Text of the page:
Tuesday, April 23, 2019
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How To Restore Cast Iron Cookware

Cast iron cookware has been around since colonial times and has a nostalgic charm and appeal. You might remember your grandmother frying up delicious chicken in a huge cast iron skillet, or the cowboy movies where the wranglers are all enjoying (or at least, eating) beans cooked in a cast iron Dutch oven hanging over the campfire. Besides its nostalgic appeal, cast iron is the most excellent and versatile cookware, and is enjoying a comeback.


Cast iron that is properly “seasoned” and cared for will give generations of cooking service, but perhaps you’ve inherited some cast iron from grandma or picked some up at a garage sale, that has seen a lifetime of abuse, resulting in layers of baked-on grease and rust. Don’t fret, because even the roughest cast iron can be rejuvenated and put back into kitchen duty! It isn’t hard to repair gunky cast iron cookware, and then keep it in top shape for use afterward.

There are many methods people use to restore cast iron. Some work better than others, and some can even cause damage to the cookware. An old-timey method is to bury the cookware in the embers of an outdoor fire and let the heat burn off the built-up residue from years of use. While this may work, the intense heat may warp, or even crack, the cookware. Don’t try it on a piece of cast iron that you don’t want to risk damaging!

A more modern method of cleaning years of accumulated grease off of cast iron is to simply put it in a self-cleaning oven during the cleaning cycle. Be sure to let the cookware cool down before you remove it from the oven! Cast iron retains heat very well and may take a while to cool down enough to handle.

Of course, these two methods will only work if the cookware does not have wooden handles or knobs, but are completely made of iron.

Lye can be used to remove gunk from cast iron, but lye is very corrosive and great care must be used with this method. Be sure to wear protective eyewear and long rubber gloves whenever you handle lye. Using a large plastic garbage can, and add a can of lye for every five gallons of water. Mix the lye and water carefully with a wooden spoon. Tie a strong piece of twine to the cookware and gently lower it into the solution. Cover the can and let it sit for a few days, occasionally checking to see if the gunk has been removed. Your cast iron cookware may look like new again! After removing it from the lye solution, let the cookware drain on newspaper, then wash it well in hot soapy water before re-seasoning it.

You can also spray the cookware with oven-cleaning spray and place it inside a heavy plastic trash bag for a few days. Lye or oven cleaner will not harm the metal, but both have toxic fumes and can cause skin irritation. If you have children or pets, these methods will expose them to dangerous chemicals and you should probably not use them.

A more labor-intensive, but safer, a method is to scrape the surface gunk off with an old chisel or another stiff scraper. An electric grinder or abrasive drill attachment can make the job easier. Once the gunk is removed, switch to wet emery cloth or fine steel wool, starting with a rougher grit and working down to a finer one until the surface of the cast iron is smooth.

Now that your cookware is cleaned of years of abuse, you need to re-season it before you use it. Seasoning (or curing) cast iron cookware fills in the microscopic pores and valleys in the metal, giving it a glossy patina and smooth, non-stick surface. Don’t cook foods in cast iron that is not well-seasoned. Food that is exposed to iron may have a metallic taste, and the metal may discolor and will rust when washed.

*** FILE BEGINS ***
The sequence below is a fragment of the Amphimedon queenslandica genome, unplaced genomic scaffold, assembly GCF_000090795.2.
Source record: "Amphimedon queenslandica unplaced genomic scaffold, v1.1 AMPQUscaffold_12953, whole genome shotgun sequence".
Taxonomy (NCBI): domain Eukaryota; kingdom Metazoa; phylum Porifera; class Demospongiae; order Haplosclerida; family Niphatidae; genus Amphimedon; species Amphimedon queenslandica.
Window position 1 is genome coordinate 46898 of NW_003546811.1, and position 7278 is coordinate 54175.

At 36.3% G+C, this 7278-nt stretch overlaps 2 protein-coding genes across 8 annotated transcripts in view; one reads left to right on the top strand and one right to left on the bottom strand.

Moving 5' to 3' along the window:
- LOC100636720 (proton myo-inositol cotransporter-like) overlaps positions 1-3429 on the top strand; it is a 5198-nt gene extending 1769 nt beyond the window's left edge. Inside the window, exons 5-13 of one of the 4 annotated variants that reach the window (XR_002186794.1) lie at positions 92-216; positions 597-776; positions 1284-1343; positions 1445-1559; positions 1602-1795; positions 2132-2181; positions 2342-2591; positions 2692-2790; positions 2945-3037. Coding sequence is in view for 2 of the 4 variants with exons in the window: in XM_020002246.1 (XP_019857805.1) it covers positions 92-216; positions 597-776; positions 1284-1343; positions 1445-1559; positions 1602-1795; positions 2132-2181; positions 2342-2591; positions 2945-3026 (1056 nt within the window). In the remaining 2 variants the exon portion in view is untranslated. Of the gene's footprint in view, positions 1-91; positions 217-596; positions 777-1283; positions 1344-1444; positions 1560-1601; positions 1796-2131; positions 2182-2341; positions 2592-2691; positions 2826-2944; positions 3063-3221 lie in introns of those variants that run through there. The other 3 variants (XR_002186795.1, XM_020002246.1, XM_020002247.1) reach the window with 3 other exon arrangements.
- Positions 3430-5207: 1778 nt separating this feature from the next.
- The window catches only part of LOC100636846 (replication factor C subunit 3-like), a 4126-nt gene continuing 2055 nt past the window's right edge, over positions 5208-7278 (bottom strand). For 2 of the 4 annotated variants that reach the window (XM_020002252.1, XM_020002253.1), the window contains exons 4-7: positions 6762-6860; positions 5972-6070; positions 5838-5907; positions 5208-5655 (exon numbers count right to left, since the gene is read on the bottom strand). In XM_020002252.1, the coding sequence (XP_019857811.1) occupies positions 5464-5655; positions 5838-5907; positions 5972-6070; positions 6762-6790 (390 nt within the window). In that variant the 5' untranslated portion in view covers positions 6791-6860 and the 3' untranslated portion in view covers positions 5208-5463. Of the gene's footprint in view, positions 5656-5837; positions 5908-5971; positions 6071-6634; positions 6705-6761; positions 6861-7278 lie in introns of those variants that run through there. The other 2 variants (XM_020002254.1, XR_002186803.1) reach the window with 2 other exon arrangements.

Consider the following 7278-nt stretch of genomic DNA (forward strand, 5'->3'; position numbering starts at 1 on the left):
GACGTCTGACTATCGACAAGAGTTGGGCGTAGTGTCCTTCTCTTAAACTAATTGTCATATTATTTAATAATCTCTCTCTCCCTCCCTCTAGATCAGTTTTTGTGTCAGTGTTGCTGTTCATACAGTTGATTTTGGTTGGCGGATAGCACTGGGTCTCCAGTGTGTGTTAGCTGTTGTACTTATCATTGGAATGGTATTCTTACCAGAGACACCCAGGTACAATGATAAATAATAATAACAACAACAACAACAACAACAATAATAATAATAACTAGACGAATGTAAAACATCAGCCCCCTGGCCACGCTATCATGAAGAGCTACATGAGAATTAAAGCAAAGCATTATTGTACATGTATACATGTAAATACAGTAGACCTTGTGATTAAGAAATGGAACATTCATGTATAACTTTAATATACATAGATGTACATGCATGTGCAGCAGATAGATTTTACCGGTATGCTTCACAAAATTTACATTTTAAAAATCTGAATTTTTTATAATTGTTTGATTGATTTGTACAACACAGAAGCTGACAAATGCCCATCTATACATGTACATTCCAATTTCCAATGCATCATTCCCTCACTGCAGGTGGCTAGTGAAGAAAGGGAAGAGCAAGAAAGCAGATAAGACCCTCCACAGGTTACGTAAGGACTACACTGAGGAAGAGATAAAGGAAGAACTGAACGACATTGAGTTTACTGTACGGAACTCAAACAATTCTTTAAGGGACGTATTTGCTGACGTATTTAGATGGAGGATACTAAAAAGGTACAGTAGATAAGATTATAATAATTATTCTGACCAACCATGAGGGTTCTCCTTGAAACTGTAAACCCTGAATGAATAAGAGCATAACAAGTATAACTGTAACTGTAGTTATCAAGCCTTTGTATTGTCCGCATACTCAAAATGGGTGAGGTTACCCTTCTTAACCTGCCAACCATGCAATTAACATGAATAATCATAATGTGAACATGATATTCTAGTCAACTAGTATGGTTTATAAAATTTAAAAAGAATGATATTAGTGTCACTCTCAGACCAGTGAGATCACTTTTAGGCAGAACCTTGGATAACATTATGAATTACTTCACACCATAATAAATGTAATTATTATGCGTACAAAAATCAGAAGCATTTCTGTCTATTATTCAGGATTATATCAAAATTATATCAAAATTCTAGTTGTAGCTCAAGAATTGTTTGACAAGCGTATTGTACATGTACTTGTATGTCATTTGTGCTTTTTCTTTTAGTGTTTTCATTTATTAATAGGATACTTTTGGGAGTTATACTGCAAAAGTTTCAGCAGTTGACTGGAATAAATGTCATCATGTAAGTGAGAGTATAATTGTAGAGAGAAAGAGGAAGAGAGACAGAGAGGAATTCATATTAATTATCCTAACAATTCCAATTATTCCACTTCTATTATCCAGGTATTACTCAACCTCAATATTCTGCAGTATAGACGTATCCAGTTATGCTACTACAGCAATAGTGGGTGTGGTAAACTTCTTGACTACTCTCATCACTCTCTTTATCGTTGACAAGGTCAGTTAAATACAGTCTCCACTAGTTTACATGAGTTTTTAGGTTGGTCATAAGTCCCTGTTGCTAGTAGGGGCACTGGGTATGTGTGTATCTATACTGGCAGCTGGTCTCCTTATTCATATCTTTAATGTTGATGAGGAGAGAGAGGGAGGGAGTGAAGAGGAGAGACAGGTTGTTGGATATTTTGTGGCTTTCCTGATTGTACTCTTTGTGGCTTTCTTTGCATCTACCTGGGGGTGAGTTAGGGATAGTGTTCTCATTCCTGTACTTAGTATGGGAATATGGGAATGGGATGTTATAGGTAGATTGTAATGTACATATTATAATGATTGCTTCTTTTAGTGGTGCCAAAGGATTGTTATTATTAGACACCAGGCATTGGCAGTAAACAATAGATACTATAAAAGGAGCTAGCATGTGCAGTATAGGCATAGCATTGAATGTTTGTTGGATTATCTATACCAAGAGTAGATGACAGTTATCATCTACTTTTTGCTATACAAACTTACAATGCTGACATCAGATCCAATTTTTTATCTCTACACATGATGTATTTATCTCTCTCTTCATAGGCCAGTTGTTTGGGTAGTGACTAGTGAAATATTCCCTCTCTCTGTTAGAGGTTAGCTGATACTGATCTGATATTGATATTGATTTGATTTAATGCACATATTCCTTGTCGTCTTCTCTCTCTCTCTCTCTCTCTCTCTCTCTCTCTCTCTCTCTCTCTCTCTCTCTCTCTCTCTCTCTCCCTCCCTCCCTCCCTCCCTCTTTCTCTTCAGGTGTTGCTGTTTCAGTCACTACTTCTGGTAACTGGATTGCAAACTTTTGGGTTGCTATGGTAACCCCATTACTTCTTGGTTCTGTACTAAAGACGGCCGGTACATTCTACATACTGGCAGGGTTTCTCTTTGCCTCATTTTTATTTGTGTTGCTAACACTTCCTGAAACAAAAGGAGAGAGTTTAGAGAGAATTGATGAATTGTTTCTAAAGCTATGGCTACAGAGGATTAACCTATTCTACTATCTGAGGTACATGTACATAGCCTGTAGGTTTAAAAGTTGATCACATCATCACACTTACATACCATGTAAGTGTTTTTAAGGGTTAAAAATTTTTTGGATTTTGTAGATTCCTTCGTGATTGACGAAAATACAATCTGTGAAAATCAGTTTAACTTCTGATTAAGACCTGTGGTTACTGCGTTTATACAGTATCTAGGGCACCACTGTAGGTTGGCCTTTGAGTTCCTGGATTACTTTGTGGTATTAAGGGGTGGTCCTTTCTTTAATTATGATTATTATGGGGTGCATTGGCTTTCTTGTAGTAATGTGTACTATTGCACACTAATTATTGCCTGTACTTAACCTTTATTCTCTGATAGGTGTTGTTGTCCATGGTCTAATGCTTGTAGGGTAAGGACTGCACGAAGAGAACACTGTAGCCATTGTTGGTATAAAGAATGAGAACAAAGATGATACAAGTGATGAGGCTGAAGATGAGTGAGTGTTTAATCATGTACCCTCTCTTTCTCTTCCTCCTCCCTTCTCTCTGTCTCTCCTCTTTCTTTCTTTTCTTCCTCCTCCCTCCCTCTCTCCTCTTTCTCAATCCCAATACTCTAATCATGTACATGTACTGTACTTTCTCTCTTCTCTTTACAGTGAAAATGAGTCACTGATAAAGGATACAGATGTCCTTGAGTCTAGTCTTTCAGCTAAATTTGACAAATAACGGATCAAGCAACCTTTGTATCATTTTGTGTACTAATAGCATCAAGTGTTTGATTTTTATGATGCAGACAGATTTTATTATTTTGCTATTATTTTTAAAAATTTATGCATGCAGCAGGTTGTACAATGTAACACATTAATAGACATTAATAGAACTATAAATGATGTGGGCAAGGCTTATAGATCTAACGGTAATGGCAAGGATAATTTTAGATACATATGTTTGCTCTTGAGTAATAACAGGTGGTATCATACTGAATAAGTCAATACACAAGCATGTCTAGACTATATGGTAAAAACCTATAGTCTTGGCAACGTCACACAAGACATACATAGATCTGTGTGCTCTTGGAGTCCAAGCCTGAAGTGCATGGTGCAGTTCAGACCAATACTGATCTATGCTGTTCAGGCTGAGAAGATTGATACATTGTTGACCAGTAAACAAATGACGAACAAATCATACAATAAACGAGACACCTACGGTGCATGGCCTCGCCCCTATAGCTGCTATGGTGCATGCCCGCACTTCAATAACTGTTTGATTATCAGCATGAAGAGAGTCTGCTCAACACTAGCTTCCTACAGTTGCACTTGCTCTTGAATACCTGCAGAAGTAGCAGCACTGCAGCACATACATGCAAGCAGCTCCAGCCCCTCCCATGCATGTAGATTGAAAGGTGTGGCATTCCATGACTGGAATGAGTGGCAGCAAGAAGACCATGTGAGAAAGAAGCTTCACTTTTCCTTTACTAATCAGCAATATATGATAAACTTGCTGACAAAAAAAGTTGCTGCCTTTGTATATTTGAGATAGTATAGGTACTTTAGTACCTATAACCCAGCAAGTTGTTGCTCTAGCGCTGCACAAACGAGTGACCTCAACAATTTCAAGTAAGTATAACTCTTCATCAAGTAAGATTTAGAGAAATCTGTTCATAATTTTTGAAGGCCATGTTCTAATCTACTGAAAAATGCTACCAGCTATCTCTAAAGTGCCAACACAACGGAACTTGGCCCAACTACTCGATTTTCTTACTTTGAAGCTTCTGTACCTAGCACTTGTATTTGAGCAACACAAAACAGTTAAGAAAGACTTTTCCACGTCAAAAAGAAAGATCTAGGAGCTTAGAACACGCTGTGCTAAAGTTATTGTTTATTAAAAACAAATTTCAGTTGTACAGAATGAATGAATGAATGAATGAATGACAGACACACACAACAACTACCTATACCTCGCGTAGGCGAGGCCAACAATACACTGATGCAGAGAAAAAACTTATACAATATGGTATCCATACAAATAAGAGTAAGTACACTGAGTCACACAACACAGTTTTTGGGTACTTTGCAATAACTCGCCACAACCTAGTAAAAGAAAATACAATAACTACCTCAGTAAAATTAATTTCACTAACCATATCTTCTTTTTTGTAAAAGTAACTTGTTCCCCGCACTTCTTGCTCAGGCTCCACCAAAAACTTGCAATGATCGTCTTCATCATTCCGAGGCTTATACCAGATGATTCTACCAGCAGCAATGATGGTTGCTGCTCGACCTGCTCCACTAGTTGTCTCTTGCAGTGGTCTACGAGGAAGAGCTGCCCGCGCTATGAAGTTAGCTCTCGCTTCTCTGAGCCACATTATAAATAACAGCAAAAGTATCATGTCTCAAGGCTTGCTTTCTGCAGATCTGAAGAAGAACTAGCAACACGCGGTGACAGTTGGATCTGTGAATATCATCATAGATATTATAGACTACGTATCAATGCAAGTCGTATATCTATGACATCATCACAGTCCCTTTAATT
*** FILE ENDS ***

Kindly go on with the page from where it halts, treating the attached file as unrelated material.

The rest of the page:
Wash the cast iron in hot, soapy water to remove any residue from your cleaning efforts. Dry it thoroughly by placing it on a warm stove burner for a few minutes. When the cast iron is cool enough to handle, coat the entire surface, inside and out, with shortening or animal fat. It’s best not to use liquid vegetable oils, which can leave a sticky surface. Place the coated cookware in a warm oven, about 300 degrees F, for two hours. There may be some smoke, so you’ll want to open windows or turn on the exhaust fan.

If your cookware has wooden handles, you will have to season only the inside of the piece on the stove top, to avoid damaging the wood. You could also season the cookware on the barbecue grill, with the handle extending beyond the edge of the grill.

You may want to re-season the cookware a second time, to improve the non-stick coating. Otherwise, fry in it instead of cooking liquid or high acid foods (which can diminish the non-stick surface) the first few times you use the cookware. The non-stick surface will also improve over time with the right care.

Washing seasoned iron cookware with soapy water will remove the non-stick coating. To clean cast iron, you can simply run hot water over the cooled skillet and scrape any stuck-on bits with a plastic scraper. Never use rough steel wool to clean seasoned cookware, but you may use a mild, non-abrasive cleanser or nylon scrubby if necessary. Dry the cookware completely before storing it.

Depending upon how often it is used, what foods are cooked in it, and the cleaning methods used, the seasoning may eventually wear off. When you notice rust spots or sticking food, it’s time to re-season. Just follow the same methods as before. Some cooks choose to re-season their cast iron cookware each time it is used, but this isn’t really necessary if you avoid using soapy water to clean it after use.

So you don’t need to throw out Grandma’s cast iron or relegate it to use as a dog food dish. With a little effort and proper care, you can use her cast iron cookware for years and then pass it down to your own grandchildren!